They said the driver reportedly did not stop at red lights and crashed into a vehicle near 51st Street and Harvard Avenue. No one was injured, police said.

They believe the driver then headed to 81st Street and Riverside Parkway and walked away from the vehicle.

Police have not publicly identified the driver, but they found him naked in the area around 8 p.m.

He reportedly ran from the scene after police found him, but officers soon brought him back into custody.Police believe he was using PCP. Officers said they were taking the suspect to an area hospital and then to jail.

He will face charges related to driving the wrong way and fleeing the scene of a crash.

Winning numbers drawn in 'Lucky Money' game

TALLAHASSEE, Fla. (AP) _ The winning numbers in Tuesday evening's drawing of the Florida Lottery's "Lucky Money" game were:

02-07-31-42, Lucky Ball: 15

(two, seven, thirty-one, forty-two; Lucky Ball: fifteen)

Winning numbers drawn in 'Fantasy 5' game

TALLAHASSEE, Fla. (AP) _ The winning numbers in Tuesday evening's drawing of the Florida Lottery's "Fantasy 5" game were:

09-22-26-27-32

(nine, twenty-two, twenty-six, twenty-seven, thirty-two)

2 men shot at Marion County home

Best places to get married in Orlando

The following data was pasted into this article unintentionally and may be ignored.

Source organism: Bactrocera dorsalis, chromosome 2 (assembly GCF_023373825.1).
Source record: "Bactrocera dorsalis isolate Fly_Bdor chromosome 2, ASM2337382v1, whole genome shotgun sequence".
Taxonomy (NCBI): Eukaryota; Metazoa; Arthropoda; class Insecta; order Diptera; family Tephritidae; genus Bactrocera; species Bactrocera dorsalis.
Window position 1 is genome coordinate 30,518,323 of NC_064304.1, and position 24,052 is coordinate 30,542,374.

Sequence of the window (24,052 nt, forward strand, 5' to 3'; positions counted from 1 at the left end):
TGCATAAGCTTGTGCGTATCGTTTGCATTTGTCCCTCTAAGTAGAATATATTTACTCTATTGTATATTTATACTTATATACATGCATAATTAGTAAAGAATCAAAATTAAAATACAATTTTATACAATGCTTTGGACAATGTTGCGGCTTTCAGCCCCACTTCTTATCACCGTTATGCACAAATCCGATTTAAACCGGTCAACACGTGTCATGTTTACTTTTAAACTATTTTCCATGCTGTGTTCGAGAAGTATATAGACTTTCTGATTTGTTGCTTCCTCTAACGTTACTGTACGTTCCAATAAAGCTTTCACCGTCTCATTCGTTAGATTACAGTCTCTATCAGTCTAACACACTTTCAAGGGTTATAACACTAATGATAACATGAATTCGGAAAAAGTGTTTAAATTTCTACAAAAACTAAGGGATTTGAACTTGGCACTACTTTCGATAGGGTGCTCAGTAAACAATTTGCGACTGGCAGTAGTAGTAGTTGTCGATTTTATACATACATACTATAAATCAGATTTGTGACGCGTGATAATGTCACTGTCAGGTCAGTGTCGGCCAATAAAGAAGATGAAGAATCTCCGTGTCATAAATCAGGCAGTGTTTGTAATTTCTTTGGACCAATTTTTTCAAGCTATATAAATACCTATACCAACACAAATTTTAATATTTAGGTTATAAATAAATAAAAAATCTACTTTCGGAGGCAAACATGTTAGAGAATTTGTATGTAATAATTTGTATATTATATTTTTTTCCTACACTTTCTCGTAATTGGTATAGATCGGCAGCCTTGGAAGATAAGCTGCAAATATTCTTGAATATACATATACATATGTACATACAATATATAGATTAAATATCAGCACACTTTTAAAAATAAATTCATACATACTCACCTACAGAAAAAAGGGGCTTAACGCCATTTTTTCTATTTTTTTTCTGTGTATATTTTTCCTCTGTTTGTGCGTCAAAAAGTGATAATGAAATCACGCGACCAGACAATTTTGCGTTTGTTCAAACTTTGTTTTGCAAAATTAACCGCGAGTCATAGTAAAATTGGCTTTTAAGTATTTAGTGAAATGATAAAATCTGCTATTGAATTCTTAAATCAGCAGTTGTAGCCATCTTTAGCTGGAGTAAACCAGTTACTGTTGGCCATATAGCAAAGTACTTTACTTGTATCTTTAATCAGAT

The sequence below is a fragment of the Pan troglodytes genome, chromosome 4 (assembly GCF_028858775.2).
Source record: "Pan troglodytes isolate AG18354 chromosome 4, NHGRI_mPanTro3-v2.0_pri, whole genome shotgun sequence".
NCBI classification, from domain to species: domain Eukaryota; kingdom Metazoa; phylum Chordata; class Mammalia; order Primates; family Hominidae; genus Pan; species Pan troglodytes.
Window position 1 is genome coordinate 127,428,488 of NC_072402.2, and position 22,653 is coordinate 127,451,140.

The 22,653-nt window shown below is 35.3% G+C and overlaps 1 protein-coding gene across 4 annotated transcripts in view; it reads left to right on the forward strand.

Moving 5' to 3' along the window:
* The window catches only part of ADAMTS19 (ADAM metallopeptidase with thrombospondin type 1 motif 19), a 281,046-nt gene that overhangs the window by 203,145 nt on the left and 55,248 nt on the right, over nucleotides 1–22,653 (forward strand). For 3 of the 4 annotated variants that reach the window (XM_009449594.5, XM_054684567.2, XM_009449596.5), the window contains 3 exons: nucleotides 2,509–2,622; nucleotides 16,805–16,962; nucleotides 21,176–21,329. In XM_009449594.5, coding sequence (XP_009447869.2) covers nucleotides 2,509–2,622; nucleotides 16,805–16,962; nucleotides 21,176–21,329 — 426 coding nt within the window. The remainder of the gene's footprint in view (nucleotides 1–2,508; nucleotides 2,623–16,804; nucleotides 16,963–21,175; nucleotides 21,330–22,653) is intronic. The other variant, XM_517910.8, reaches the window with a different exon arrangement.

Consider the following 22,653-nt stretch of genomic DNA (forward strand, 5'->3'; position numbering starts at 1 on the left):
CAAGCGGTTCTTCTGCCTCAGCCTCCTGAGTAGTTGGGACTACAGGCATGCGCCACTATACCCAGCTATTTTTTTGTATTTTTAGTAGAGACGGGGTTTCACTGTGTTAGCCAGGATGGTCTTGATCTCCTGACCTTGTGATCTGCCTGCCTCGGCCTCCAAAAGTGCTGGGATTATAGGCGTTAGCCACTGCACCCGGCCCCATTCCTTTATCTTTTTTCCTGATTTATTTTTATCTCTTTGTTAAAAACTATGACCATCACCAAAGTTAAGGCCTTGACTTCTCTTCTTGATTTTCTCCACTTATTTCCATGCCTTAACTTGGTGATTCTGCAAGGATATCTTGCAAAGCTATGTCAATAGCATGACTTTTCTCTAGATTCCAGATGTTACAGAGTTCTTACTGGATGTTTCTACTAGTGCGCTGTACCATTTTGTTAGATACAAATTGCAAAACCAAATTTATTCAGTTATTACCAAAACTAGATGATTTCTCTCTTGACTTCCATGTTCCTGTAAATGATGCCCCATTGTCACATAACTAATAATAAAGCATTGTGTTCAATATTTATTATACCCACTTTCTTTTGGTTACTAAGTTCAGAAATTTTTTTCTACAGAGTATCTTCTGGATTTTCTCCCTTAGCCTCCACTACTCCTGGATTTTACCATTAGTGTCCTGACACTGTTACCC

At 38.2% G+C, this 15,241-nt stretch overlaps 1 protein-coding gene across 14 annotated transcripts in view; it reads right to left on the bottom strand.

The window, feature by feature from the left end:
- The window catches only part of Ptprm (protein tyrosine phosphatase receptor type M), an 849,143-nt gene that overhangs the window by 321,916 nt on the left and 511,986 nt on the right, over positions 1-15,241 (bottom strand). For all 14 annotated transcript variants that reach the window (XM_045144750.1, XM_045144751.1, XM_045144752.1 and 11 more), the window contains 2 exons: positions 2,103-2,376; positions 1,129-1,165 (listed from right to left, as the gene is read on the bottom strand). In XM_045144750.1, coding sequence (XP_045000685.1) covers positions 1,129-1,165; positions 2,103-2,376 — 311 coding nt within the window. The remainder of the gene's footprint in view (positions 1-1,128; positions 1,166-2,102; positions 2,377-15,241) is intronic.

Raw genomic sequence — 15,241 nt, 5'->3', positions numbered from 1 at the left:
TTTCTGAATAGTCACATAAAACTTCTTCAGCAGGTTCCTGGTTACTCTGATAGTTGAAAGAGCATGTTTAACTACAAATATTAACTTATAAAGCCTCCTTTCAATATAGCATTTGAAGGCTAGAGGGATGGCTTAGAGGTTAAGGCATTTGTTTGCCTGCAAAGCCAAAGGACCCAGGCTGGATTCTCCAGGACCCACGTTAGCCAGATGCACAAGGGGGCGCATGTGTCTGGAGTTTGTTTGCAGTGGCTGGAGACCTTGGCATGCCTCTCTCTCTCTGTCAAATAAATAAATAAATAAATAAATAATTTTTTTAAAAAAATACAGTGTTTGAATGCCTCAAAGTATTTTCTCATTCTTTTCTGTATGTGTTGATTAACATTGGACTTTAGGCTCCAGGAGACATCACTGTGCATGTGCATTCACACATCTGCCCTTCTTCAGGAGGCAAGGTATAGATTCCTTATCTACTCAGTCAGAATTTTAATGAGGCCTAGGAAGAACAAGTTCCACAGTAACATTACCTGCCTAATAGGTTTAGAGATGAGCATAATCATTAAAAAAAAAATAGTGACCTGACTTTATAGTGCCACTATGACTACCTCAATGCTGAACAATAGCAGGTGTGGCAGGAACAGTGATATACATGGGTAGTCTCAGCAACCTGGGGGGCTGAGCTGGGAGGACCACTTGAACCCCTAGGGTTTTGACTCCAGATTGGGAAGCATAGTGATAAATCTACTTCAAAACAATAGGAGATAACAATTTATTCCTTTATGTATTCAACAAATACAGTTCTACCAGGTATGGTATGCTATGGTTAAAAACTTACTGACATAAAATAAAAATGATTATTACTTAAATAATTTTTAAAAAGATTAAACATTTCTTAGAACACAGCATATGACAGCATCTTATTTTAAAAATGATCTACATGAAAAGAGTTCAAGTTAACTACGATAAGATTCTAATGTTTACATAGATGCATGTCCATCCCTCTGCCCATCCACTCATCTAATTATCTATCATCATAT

In addition to the magic of Walt Disney World and Universal Studios, there is romance in the air in Orlando. For those looking to tie the knot, learn the best places to get married in Orlando. The Balcony Orlando Larger wedding parties will find a home for their special day at Orlando's The Balcony venue. The venue, which can accommodate more than 300 guests, is unique in that it is a rooftop venue. Enjoy views of Orlando's Lake Eola, Orange Avenue and more from high above. Features of The Balcony include a bridal suite and more than 13,000 square feet of indoor and outdoor space to imagine your wedding. Citrus Club Dubbed as a premiere downtown wedding club, Citrus Club has been helping couples say "I do" since 1971. Features of this venue include several ballrooms, floor-to-ceiling views of Orlando and the option to work with a private event director to curate the wedding of your dreams. The Villas of Grand Cypress Brides seeking a sleek outdoor venue for their wedding need look no further than The Villas of Grand Cypress. The highlight of the is its 1,500 acres available for hosting the ultimate wedding. Four Seasons Resort Orlando at Walt Disney World Resort Those with a generous budget can host a luxurious wedding at the Four Seasons Resort Orlando at Walt Disney. The Four Seasons has space to accommodate weddings of more than 300 guests. Features of the Four Seasons include the option to curate a lakeside wedding near the water or a lavish indoor reception fit for a queen. Lake Nona Golf & Country Club For those wanting their wedding day to conjure up thoughts of serenity, Lake Nona Golf & Country Club is a venue of choice. This country club, with Lake Nona as a scenic backdrop, has on-site lodge accommodations for wedding guests as well as an 18-hole championship golf course for added entertainment. Discovery Cove Planning a smaller, more intimate wedding? Add Discovery Cove to your venue list. This venue, set upon Sunrise Beach and near nature trails, is a good fit for those with fewer than 30 guests. Features include personalized photo sessions, complimentary lunch and breakfast, as well as unlimited snacks and beverages throughout the day and the option to add an excursion package. Imperial Design Banquet Hall One of the more inexpensive venues of the bunch, Imperial Design Banquet Hall makes a great choice for those wanting a smaller-sized wedding as well. The banquet hall has a total capacity of 250 people, and features pristine hardwood floors, a bridal suite, wireless internet and the option to have fabric draped from the ceiling as an extra embellishment.